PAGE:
Dow Lifts Off and Boeing's Orders Surge

The Dow Jones Industrial Average (DJINDICES: ^DJI  ) is up 125 points late in trading after yesterday's sell-off on a few good news items. The Conference Board's Leading Economic Index was released today and it rose 0.3% from June, indicating that the economy should grow over the next few months. This is really just a combination of a lot of economic data that the Conference Board uses to create one easily digestible number, but it's also fairly accurate at predicting the economic direction short-term.

One of the more notable movers on the Dow is Boeing (NYSE: BA  ) , who announced new sales just days before reporting earnings on July 23.

A rendering of Boeing's 737 MAX. Source: Boeing.

Boeing continues sales momentum
At the Farnborough International Airshow Airbus and Boeing both announced solid sales that continue momentum for their industry. Boeing said it had orders for 201 planes valued at $40.2 billion at list prices. Airbus took orders for 496 new airplanes valued at $75 billion.  

The largest order for Boeing was a 50 777-9X order from Qatar Airways, which was a reconfirmation of an earlier order, although Boeing didn't count an option for another 50 airplanes in its order book.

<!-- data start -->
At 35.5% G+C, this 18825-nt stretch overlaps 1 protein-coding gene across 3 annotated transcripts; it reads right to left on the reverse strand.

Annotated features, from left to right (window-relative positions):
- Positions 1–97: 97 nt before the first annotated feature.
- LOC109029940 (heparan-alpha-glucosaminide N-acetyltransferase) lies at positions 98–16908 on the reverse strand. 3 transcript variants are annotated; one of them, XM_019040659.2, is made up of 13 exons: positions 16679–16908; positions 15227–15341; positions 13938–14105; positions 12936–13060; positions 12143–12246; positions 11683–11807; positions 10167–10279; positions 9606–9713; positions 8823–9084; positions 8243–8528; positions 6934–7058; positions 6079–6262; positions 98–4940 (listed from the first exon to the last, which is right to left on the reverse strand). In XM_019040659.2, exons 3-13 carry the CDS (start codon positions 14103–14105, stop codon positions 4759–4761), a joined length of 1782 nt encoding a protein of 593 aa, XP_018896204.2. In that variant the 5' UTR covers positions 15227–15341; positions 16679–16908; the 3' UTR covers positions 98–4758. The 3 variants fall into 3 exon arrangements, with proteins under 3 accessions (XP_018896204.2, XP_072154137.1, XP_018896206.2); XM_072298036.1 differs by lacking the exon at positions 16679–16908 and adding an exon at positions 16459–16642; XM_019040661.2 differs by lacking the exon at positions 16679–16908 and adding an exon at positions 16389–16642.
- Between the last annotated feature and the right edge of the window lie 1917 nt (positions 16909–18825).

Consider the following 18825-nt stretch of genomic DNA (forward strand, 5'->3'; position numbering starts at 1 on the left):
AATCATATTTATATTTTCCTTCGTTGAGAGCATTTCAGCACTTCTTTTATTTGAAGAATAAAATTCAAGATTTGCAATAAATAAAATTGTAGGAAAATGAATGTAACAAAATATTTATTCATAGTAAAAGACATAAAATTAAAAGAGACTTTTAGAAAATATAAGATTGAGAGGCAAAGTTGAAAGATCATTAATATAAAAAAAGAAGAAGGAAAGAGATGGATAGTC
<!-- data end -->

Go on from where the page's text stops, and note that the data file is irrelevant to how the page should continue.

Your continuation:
Airbus was set up to perform better in the short term because it launched the A330neo family of airplanes, which are meant to compete with the 787 Dreamliner.

The sheer numbers here are what's important to keep an eye on. Boeing itself predicts that airplanes in service will jump from 20,910 in 2013 to 42,180 in 2033, meaning orders of about $5.2 trillion in new airplanes. Whether Boeing takes more share than Airbus or not, that's a huge growth market for Boeing.  

Boeing isn't cheap at 22 times trailing earnings, but we'll find out next week whether it will pick up enough growth to justify that price. Analysts are expecting $22.4 billion in revenue and $2.01 in earnings per share, and Boeing has soundly beat estimates over the past year.

I wouldn't bet against such a growing market, especially now that the worst of the 787 Dreamliner problems appear to be behind Boeing.

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